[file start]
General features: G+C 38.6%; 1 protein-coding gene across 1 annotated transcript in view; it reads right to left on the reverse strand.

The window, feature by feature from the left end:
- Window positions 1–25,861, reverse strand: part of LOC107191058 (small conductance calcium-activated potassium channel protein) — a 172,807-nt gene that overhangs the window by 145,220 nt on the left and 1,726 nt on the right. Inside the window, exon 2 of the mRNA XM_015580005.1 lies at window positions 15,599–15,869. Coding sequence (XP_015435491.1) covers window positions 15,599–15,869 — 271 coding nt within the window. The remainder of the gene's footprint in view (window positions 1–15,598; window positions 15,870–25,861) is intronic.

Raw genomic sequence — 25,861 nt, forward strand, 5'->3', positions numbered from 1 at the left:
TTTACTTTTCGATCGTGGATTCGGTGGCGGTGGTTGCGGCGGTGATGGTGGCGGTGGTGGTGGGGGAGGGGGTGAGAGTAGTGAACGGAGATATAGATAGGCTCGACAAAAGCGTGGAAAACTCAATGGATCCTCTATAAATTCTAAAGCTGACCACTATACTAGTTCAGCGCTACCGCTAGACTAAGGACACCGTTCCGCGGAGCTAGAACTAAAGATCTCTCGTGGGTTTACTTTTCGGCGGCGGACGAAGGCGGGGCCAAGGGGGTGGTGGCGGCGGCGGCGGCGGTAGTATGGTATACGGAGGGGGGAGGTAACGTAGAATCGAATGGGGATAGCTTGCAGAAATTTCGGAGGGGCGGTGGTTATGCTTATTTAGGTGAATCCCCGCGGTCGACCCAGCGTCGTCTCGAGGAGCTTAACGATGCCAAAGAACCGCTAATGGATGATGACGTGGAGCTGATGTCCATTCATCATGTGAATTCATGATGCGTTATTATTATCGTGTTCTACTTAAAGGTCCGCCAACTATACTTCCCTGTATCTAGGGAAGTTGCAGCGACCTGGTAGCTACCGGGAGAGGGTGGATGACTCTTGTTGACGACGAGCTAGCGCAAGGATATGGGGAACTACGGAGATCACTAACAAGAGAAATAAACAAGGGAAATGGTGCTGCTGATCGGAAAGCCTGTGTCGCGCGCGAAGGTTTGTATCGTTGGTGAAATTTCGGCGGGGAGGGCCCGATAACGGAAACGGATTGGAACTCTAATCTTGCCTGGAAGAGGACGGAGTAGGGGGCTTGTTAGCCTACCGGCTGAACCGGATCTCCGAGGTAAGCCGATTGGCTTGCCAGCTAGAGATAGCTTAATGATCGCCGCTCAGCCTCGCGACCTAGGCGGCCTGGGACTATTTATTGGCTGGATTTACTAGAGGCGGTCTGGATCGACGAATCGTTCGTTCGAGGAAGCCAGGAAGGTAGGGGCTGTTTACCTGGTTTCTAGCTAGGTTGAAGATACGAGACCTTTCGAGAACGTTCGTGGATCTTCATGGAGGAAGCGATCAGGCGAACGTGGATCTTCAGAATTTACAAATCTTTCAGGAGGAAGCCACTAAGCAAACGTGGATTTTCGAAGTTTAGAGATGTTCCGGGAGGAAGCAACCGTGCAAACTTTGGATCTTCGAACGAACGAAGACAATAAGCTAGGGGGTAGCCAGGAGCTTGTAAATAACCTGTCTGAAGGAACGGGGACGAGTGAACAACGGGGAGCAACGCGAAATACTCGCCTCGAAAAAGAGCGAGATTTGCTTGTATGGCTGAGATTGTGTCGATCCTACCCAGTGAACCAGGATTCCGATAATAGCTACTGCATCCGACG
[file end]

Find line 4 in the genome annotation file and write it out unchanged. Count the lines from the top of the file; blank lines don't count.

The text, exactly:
Raw genomic sequence — 25,861 nt, forward strand, 5'->3', positions numbered from 1 at the left: